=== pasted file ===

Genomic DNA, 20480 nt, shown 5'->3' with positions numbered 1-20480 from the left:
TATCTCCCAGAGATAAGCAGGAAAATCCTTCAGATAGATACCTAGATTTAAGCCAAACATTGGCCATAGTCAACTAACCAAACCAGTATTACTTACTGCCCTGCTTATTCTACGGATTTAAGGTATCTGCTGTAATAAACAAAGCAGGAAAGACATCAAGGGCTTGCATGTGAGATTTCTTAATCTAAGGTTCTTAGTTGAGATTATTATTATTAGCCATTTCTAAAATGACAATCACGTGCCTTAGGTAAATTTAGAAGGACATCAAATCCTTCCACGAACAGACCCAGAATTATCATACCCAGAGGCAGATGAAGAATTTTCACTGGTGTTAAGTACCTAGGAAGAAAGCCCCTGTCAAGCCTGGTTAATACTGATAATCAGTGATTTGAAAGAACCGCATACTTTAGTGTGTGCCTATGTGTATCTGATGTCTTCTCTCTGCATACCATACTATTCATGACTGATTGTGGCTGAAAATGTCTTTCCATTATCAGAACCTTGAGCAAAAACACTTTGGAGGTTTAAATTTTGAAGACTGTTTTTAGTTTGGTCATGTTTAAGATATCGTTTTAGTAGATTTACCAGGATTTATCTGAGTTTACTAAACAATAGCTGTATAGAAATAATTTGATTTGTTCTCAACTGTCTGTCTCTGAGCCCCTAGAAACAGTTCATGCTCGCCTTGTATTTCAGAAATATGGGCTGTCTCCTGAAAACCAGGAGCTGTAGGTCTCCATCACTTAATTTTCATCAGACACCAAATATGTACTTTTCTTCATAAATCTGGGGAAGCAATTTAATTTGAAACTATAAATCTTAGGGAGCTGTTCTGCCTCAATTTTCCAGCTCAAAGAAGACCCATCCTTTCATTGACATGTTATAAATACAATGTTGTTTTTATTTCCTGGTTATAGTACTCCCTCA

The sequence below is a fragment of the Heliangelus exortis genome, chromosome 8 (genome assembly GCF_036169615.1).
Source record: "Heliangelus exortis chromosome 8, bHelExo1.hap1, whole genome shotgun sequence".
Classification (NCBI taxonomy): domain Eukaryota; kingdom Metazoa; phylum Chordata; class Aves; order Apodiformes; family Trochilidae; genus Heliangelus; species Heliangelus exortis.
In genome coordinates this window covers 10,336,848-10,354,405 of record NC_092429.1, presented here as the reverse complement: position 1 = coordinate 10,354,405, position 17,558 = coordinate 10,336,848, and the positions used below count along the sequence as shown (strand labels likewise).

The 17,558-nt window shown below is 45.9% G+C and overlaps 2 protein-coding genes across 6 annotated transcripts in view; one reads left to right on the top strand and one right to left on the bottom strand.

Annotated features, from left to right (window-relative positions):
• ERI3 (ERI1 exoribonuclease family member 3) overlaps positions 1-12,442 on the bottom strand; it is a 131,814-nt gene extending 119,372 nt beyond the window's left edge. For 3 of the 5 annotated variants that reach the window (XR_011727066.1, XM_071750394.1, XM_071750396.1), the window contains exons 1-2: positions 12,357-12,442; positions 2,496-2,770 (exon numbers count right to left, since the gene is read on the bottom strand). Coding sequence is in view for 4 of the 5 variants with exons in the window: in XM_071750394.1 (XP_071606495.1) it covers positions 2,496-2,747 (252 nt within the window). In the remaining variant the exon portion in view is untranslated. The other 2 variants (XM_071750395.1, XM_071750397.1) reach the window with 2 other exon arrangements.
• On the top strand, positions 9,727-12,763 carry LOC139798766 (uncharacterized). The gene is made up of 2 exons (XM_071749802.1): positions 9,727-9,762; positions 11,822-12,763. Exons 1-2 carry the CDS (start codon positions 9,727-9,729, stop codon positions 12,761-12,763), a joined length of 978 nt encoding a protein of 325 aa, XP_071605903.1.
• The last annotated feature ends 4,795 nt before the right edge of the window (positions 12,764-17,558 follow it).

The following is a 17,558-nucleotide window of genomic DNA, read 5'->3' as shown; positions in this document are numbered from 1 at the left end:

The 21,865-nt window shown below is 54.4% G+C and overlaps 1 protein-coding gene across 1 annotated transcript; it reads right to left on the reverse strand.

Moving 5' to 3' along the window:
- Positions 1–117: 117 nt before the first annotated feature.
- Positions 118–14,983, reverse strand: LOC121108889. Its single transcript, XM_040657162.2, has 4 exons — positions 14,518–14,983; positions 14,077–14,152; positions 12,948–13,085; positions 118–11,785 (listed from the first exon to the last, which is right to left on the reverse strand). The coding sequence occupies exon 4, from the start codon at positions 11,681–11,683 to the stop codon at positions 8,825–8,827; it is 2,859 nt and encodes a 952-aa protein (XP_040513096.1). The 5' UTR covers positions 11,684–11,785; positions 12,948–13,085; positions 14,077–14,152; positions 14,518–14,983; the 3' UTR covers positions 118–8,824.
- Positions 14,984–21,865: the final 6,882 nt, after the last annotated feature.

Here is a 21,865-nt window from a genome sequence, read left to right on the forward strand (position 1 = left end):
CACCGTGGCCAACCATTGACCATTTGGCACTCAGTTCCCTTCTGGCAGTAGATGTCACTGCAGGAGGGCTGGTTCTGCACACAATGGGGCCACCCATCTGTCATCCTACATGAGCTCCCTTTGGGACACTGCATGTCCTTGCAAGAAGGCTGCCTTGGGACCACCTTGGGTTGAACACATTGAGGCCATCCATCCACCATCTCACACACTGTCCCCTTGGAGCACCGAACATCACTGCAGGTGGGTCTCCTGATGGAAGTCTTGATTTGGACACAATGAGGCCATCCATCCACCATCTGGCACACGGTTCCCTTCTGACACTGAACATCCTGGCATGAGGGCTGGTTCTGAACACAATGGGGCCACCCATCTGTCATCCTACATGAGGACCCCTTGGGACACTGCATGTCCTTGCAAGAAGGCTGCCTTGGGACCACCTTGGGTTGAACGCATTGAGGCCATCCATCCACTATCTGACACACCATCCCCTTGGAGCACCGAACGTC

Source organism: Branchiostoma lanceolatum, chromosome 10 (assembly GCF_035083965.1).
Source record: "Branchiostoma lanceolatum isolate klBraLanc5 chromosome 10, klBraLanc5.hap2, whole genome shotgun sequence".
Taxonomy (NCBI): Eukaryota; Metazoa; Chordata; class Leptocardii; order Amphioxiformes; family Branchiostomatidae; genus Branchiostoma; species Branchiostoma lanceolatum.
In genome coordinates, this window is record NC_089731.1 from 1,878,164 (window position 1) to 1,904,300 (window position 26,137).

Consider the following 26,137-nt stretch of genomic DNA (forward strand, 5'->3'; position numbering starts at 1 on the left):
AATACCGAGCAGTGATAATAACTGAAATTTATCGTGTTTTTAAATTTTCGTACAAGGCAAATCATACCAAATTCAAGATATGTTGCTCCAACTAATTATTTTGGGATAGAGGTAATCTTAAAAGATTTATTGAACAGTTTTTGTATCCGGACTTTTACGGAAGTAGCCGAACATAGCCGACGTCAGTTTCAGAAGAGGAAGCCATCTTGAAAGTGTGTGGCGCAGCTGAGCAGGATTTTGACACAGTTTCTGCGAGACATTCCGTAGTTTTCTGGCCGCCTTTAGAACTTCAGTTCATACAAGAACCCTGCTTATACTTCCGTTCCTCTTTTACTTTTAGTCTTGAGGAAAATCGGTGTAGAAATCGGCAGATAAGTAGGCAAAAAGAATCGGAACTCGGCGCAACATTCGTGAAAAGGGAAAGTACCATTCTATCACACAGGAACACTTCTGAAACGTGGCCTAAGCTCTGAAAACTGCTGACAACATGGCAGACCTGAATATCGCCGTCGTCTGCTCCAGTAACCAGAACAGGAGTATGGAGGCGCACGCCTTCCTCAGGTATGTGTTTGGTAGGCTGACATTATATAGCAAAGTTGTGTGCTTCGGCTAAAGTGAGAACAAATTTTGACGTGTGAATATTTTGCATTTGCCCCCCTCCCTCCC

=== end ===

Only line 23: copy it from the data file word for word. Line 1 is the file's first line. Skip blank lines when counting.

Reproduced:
In genome coordinates, this window is record NC_089731.1 from 1,878,164 (window position 1) to 1,904,300 (window position 26,137).